AMD's A10-5750M Review, Part 2: The MSI GX60 Gaming Notebookby Dustin Sklavos on June 29, 2013 12:00 PM EST
Given that the AMD Radeon HD 7970M is the fastest mobile GPU that AMD offers, I'd ordinarily eschew including our "Value" benchmark results for the MSI GX60. Under the circumstances, though, those numbers might be enlightening. When a system is heavily CPU-limited, gaming benchmark results will often be flat or show very little performance loss as you move up in resolution and settings. It's reasonable to assume we'll see that kind of phenomenon here.
At our "Value" settings, it's clear Richland is giving the 7970M at least a little more performance headroom, but the gulf is massive compared to the way Ivy lets it stretch its legs. Metro: Last Light seems to be a bit of a bizarre outlier, though. Metro 2033 used to hammer the GPU almost exclusively, but times seem to have changed with the new release.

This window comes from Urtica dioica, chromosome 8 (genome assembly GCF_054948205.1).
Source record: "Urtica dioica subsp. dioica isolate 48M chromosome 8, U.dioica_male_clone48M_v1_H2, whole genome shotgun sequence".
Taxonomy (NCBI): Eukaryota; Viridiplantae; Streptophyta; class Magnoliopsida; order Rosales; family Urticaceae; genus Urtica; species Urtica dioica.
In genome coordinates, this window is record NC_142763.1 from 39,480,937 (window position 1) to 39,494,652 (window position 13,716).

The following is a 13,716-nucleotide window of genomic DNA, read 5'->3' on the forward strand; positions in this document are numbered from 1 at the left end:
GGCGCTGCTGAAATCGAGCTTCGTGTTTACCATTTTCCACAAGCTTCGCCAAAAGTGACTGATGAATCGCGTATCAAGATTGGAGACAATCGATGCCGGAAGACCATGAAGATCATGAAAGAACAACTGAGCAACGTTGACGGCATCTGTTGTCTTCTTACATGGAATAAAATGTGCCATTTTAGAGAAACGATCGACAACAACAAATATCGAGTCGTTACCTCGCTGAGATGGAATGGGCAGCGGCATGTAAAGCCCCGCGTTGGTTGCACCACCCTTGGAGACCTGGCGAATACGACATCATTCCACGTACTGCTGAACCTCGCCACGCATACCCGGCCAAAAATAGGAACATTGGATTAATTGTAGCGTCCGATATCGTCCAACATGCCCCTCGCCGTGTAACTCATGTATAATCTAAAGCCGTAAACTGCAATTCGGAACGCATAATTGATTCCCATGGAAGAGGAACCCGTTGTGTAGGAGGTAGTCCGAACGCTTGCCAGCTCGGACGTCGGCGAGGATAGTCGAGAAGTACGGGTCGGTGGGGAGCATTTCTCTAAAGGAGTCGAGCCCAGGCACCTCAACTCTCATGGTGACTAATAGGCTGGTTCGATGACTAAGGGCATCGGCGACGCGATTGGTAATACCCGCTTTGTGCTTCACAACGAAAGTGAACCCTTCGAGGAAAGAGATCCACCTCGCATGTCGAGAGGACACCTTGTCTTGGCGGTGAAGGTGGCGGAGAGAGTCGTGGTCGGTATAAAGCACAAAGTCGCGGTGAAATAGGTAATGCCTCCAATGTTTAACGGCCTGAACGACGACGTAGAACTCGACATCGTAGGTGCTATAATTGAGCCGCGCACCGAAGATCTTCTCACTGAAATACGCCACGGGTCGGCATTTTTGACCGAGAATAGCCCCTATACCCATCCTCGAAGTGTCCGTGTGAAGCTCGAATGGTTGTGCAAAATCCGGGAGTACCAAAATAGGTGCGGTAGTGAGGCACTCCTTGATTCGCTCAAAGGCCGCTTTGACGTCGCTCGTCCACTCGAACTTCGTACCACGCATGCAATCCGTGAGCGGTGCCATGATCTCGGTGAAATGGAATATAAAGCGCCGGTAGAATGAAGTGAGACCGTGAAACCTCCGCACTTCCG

Mainstream performance actually demonstrates the same kind of weird wash between Trinity and Richland that I experienced testing using the IGP. It's only Tomb Raider that takes a bath with Richland, though, and even then it's still very playable. While our settings here help close the gap between the Alienware M17x R4's 7970M and the MSI GX60's, we're still obviously leaving a lot of performance on the table. Metro: Last Light in particular continues to be unplayable.
In some cases, enthusiast settings allow the GX60's 7970M to come within striking distance of the M17x R4's. Generally speaking, though, we still have a lot of performance left on the table, and it's sometimes even the difference between a game being playable and not. In situations where we're severely GPU limited (Tomb Raider with TressFX, for example), the GX60 makes a very strong case for itself. The problem is that in other situations, the GTX 675MX (and by extrapolation, the slightly slower GTX 765M) winds up producing a better experience because the CPU isn't bogging it down.